Another number I calculate is the percentage that will go to taxes for each additional dollar of consulting income I earn. 24% Federal Tax, 15.3% for Self-Employment Taxes, 9.3% for State Income Taxes, and an increase in IRMAA that currently impacts my wife and by the end of 2023 will also impact me. The total government take will easily exceed 50%. Knowledge that the government will be getting more, than I get to keep acts as a disincentive to work more consulting hours. During the past year I was able to keep my overall tax bite down to 31% by preplanning how many consulting hours I would work and contributing the maximum I could to my Solo 401k plan.
    I would like to end by suggesting if more people started understanding the budgeting process and taxes, they would demand better than what we are getting from our government. There are current news stories that assert the Federal Government will be defaulting on their debts if the ceiling isn’t raised immediately. By reading the forums I can see that people are being emotionally manipulated by politicians and the complicit media. Many seem to be confused that the funds were already spent, and we must immediately raise the debt ceiling in order for the country to honor its commitments. They also seem to be confused that government can keep running up debt without consequences, because they are the government.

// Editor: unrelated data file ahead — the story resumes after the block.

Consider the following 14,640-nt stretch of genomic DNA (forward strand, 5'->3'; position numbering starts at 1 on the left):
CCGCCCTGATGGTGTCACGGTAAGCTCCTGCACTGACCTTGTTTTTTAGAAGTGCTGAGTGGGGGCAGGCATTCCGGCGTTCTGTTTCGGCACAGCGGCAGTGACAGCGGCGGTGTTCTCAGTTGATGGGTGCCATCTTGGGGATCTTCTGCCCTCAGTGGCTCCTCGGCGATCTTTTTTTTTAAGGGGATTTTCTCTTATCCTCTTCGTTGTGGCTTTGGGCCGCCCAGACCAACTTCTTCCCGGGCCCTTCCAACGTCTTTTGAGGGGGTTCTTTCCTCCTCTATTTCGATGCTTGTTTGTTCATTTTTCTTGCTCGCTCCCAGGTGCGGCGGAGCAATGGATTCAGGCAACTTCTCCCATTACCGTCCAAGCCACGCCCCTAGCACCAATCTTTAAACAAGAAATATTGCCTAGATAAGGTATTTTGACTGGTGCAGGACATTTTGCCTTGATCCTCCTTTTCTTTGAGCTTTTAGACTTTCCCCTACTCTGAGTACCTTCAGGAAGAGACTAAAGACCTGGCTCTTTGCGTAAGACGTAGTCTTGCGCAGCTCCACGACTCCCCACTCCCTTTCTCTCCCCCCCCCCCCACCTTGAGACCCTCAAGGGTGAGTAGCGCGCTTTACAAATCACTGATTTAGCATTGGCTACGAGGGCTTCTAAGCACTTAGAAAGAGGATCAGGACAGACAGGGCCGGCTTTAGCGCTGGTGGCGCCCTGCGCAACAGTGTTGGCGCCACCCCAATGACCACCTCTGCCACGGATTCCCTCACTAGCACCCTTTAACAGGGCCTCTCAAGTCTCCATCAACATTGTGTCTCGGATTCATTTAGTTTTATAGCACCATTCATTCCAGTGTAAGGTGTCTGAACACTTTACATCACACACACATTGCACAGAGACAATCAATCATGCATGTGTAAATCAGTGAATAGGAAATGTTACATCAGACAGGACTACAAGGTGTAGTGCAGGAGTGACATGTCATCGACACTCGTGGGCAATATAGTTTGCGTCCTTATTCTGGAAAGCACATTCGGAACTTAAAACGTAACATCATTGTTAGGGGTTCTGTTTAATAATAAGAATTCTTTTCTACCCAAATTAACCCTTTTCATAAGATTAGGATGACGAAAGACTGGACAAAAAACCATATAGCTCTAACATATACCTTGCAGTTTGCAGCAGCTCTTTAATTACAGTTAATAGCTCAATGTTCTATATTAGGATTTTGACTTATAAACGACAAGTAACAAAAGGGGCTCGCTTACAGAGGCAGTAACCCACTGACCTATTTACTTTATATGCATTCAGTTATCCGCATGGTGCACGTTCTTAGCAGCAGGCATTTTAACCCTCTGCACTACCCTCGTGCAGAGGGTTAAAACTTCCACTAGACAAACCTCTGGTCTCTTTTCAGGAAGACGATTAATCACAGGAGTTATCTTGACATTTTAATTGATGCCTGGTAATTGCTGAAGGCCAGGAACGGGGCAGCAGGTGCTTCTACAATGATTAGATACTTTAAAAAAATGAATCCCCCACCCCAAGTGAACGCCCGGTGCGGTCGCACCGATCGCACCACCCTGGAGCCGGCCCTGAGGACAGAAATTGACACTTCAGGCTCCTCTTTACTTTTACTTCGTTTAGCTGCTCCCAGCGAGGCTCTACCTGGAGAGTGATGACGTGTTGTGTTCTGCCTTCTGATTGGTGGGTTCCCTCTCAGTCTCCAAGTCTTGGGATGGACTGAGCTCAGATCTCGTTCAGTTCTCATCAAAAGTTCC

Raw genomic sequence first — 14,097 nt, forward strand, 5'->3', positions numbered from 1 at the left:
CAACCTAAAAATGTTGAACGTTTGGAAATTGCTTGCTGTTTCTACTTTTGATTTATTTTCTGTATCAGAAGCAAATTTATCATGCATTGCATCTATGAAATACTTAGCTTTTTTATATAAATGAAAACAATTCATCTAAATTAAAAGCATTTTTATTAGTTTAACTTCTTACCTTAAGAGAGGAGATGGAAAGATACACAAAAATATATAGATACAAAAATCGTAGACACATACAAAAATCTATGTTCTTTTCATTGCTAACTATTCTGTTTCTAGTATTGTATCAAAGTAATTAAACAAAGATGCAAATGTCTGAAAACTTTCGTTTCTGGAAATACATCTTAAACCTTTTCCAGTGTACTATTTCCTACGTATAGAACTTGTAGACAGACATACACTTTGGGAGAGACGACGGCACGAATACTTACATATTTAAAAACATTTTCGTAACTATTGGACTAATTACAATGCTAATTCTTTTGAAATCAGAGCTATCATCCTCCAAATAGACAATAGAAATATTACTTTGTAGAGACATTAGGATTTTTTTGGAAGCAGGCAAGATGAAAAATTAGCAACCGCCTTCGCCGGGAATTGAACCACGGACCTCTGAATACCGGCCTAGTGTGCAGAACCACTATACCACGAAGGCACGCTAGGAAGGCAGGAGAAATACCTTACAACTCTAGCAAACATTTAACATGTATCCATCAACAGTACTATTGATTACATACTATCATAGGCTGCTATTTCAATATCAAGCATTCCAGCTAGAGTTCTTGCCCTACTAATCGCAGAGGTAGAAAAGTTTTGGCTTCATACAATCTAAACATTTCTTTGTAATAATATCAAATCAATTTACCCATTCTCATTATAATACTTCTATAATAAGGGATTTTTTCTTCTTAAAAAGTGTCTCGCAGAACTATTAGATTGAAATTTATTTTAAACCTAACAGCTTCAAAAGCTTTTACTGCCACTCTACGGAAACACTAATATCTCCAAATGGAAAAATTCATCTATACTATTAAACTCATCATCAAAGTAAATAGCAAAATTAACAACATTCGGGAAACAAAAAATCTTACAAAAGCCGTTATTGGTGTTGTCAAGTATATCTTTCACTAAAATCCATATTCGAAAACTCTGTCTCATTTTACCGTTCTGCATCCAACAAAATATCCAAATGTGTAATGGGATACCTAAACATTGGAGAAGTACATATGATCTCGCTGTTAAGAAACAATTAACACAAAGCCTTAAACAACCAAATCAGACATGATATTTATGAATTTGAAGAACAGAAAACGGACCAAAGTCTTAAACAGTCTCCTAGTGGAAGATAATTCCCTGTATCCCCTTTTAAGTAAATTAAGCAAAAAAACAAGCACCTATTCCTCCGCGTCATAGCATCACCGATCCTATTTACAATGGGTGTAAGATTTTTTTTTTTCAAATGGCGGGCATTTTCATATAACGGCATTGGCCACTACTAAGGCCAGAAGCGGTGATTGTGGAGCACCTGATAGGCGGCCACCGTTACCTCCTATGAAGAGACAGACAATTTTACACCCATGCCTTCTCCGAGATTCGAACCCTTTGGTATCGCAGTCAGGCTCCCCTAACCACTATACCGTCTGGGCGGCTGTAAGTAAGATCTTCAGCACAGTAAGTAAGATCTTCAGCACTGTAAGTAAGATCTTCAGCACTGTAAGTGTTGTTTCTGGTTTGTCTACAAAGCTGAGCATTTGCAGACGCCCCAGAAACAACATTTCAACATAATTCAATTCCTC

The Omnibus Spending Package that was rammed through Nancy Pelosi’s lame duck House, is merely a budget for how the Federal Government could spend over the next year. The problem is that the Omnibus Spending Package calls to spend more than the taxes government will be receiving over the next year. There are two ways to fix a budget that exceeds your income. You can either revise your budget to reduce spending or you can rack up more debt on the nation’s credit card. If the government operated with the same degree of financial savvy as the average reader of this forum, they would look at their expected income for the next year and prepare a budget that would come in under available income and even leave some breathing room for unforeseen contingencies.
    Expect instead to see a bunch of news before this plays out that the Republicans by not agreeing to raise the debt ceiling are defaulting on the nation’s obligations. Also expect news that they are threatening to cut Social Security or Medicare to invoke an emotional response. The reality is the Federal Government must trade savvy spending cuts with a commensurate reduction in the rate of debt ceiling. They are playing political games with our children’s futures.

    Liked by 1 person